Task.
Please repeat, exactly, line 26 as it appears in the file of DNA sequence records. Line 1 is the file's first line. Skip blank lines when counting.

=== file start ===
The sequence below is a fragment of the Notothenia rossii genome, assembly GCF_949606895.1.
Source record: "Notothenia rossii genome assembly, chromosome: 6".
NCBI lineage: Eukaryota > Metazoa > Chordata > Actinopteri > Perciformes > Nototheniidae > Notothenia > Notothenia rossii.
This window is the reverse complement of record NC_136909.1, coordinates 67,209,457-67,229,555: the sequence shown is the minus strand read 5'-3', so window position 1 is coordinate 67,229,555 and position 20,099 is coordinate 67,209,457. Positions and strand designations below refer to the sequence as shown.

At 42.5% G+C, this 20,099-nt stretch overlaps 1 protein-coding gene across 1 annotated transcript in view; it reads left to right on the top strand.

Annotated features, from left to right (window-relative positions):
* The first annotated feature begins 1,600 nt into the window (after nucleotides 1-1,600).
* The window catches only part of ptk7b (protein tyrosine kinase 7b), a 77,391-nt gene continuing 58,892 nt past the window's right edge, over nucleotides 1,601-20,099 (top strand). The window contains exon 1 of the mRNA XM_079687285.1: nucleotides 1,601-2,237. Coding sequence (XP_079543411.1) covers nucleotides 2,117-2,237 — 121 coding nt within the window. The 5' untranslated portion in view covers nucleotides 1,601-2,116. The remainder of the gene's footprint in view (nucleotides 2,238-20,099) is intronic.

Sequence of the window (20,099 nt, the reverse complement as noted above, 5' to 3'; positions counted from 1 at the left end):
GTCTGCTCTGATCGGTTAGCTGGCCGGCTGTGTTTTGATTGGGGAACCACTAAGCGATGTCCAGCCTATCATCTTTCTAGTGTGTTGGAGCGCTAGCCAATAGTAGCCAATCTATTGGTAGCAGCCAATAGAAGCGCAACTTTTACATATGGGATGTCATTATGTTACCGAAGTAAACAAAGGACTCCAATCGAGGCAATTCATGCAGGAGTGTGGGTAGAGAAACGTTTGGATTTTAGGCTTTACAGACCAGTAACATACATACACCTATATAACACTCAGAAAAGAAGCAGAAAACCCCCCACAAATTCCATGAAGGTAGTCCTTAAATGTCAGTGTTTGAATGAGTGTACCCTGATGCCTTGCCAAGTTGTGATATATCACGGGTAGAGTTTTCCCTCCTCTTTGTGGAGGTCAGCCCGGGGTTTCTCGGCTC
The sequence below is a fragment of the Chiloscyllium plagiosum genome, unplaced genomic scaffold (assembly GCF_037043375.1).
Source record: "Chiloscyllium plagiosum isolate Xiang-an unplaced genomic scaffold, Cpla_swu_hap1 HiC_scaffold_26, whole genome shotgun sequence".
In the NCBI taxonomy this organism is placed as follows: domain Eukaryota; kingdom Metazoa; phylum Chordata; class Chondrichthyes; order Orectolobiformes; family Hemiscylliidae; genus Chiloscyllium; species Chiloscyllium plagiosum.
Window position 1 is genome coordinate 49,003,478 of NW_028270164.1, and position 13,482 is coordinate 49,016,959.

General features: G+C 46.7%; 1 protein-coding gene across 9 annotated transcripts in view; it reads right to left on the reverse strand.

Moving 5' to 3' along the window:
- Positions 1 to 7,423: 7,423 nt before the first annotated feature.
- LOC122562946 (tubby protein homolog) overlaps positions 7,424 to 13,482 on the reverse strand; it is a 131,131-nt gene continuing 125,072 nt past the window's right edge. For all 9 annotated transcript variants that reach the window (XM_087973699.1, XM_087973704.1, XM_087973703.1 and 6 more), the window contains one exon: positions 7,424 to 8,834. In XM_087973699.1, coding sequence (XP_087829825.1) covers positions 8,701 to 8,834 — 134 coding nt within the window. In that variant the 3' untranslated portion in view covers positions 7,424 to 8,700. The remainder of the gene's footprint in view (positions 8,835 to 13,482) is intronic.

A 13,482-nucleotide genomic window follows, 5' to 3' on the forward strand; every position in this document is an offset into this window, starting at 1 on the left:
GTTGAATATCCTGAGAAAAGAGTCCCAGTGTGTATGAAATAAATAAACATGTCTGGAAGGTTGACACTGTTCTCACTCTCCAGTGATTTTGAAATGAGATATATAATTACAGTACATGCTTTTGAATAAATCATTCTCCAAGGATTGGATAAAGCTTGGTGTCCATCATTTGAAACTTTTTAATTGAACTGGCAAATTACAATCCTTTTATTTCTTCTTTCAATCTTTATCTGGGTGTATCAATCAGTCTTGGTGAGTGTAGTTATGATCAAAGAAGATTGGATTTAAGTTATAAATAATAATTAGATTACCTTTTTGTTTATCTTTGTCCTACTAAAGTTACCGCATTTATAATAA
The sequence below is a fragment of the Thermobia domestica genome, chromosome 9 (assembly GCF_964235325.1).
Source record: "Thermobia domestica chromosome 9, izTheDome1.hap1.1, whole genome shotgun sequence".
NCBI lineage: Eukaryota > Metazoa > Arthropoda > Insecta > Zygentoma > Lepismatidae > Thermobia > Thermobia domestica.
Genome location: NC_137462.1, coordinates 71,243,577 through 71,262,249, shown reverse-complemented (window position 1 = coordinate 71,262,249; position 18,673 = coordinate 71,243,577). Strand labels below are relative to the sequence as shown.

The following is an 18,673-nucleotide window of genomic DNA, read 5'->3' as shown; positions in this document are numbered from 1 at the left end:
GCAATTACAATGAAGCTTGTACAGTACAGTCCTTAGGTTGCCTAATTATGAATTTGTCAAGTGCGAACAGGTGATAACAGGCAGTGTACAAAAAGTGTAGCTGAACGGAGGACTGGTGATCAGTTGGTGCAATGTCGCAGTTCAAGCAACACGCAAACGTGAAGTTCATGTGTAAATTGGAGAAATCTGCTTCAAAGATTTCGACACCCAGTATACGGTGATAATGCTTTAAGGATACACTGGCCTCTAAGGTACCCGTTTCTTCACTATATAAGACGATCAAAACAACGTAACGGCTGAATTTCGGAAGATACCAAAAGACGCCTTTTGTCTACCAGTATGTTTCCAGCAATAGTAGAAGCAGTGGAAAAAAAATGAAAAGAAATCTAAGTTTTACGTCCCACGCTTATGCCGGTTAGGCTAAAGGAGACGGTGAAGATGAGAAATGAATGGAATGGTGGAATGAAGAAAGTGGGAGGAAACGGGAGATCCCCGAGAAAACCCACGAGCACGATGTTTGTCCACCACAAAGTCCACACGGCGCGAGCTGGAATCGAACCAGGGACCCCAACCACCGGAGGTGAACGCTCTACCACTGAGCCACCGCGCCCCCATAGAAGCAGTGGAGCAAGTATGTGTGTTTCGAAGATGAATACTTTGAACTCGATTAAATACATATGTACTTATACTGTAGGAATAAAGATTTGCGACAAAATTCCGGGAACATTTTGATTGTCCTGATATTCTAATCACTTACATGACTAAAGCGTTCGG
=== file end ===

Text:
GCAATTACAATGAAGCTTGTACAGTACAGTCCTTAGGTTGCCTAATTATGAATTTGTCAAGTGCGAACAGGTGATAACAGGCAGTGTACAAAAAGTGTAGCTGAACGGAGGACTGGTGATCAGTTGGTGCAATGTCGCAGTTCAAGCAACACGCAAACGTGAAGTTCATGTGTAAATTGGAGAAATCTGCTTCAAAGATTTCGACACCCAGTATACGGTGATAATGCTTTAAGGATACACTGGCCTCTAAGGTACCCGTTTCTTCACTATATAAGACGATCAAAACAACGTAACGGCTGAATTTCGGAAGATACCAAAAGACGCCTTTTGTCTACCAGTATGTTTCCAGCAATAGTAGAAGCAGTGGAAAAAAAATGAAAAGAAATCTAAGTTTTACGTCCCACGCTTATGCCGGTTAGGCTAAAGGAGACGGTGAAGATGAGAAATGAATGGAATGGTGGAATGAAGAAAGTGGGAGGAAACGGGAGATCCCCGAGAAAACCCACGAGCACGATGTTTGTCCACCACAAAGTCCACACGGCGCGAGCTGGAATCGAACCAGGGACCCCAACCACCGGAGGTGAACGCTCTACCACTGAGCCACCGCGCCCCCATAGAAGCAGTGGAGCAAGTATGTGTGTTTCGAAGATGAATACTTTGAACTCGATTAAATACATATGTACTTATACTGTAGGAATAAAGATTTGCGACAAAATTCCGGGAACATTTTGATTGTCCTGATATTCTAATCACTTACATGACTAAAGCGTTCGG